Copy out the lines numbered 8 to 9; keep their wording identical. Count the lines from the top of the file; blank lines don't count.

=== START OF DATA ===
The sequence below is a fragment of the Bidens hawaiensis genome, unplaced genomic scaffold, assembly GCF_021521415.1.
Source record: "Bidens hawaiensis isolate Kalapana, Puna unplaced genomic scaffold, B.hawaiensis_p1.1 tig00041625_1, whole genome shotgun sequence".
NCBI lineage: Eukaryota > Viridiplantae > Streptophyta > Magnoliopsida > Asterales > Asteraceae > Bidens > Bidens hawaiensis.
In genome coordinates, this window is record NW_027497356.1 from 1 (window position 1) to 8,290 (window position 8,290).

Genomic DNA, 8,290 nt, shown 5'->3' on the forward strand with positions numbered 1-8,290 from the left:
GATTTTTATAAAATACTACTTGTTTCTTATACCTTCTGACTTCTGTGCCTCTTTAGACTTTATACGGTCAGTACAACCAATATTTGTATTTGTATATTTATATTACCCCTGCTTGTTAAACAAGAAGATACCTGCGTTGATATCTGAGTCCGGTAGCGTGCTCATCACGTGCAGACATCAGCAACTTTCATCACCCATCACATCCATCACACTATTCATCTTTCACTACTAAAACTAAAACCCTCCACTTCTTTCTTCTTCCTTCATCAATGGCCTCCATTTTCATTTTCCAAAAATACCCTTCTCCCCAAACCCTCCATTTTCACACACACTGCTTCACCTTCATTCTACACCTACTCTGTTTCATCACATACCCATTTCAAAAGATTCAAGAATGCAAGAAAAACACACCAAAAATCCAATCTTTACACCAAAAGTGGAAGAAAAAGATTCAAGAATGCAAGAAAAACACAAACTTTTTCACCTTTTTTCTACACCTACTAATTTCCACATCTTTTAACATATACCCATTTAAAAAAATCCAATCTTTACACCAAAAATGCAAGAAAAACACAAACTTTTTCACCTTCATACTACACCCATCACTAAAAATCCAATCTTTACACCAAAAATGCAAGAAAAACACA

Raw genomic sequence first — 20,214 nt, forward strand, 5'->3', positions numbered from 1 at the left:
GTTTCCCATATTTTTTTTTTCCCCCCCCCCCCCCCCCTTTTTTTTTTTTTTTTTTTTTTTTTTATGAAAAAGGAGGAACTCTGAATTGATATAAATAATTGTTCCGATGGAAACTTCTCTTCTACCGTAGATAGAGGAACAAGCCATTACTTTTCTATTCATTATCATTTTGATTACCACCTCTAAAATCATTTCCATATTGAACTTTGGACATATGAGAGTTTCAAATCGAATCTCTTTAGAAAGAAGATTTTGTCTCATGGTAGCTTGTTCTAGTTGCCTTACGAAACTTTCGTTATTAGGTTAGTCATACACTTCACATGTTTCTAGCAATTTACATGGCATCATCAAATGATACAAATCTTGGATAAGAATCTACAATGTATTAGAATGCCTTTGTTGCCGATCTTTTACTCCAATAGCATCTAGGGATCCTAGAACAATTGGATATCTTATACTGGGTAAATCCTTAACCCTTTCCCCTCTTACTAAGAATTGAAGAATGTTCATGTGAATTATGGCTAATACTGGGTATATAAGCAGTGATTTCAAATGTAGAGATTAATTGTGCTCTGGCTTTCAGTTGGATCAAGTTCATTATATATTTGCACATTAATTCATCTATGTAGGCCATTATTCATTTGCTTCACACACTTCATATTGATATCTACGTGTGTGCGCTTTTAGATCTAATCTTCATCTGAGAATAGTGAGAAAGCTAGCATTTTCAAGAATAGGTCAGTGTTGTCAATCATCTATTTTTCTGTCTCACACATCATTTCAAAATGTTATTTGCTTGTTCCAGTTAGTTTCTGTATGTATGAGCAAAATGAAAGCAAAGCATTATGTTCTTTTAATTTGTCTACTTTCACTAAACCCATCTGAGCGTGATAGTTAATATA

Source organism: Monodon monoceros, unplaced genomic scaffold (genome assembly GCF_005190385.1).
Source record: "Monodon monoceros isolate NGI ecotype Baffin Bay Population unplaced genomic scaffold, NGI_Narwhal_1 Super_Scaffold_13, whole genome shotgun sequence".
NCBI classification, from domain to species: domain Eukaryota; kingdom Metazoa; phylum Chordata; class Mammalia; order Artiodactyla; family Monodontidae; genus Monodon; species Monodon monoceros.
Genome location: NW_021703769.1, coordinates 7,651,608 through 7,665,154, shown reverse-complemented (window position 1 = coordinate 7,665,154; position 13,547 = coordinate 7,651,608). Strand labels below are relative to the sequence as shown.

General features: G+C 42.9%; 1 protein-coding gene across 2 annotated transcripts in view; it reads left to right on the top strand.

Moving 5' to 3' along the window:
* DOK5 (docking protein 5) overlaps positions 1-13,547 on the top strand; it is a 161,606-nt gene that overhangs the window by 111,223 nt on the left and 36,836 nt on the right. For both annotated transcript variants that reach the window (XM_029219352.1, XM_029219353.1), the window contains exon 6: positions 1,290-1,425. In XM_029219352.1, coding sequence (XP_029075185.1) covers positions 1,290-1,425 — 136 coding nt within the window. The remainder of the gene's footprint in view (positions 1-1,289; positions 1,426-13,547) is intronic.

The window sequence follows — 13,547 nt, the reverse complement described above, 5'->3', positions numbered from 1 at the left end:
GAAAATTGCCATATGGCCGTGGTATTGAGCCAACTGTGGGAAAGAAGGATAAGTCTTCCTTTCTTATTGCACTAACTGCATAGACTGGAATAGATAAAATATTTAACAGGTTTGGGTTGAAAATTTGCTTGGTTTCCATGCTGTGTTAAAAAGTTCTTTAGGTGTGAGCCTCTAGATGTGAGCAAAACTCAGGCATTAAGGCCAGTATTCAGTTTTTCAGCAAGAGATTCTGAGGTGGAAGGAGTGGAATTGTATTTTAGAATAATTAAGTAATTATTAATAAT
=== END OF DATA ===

GTTTCCCATATTTTTTTTTTCCCCCCCCCCCCCCCCCTTTTTTTTTTTTTTTTTTTTTTTTTTATGAAAAAGGAGGAACTCTGAATTGATATAAATAATTGTTCCGATGGAAACTTCTCTTCTACCGTAGATAGAGGAACAAGCCATTACTTTTCTATTCATTATCATTTTGATTACCACCTCTAAAATCATTTCCATATTGAACTTTGGACATATGAGAGTTTCAAATCGAATCTCTTTAGAAAGAAGATTTTGTCTCATGGTAGCTTGTTCTAGTTGCCTTACGAAACTTTCGTTATTAGGTTAGTCATACACTTCACATGTTTCTAGCAATTTACATGGCATCATCAAATGATACAAATCTTGGATAAGAATCTACAATGTATTAGAATGCCTTTGTTGCCGATCTTTTACTCCAATAGCATCTAGGGATCCTAGAACAATTGGATATCTTATACTGGGTAAATCCTTAACCCTTTCCCCTCTTACTAAGAATTGAAGAATGTTCATGTGAATTATGGCTAATACTGGGTATATAAGCAGTGATTTCAAATGTAGAGATTAATTGTGCTCTGGCTTTCAGTTGGATCAAGTTCATTATATATTTGCACATTAATTCATCTATGTAGGCCATTATTCATTTGCTTCACACACTTCATATTGATATCTACGTGTGTGCGCTTTTAGATCTAATCTTCATCTGAGAATAGTGAGAAAGCTAGCATTTTCAAGAATAGGTCAGTGTTGTCAATCATCTATTTTTCTGTCTCACACATCATTTCAAAATGTTATTTGCTTGTTCCAGTTAGTTTCTGTATGTATGAGCAAAATGAAAGCAAAGCATTATGTTCTTTTAATTTGTCTACTTTCACTAAACCCATCTGAGCGTGATAGTTAATATA

Source organism: Monodon monoceros, unplaced genomic scaffold (genome assembly GCF_005190385.1).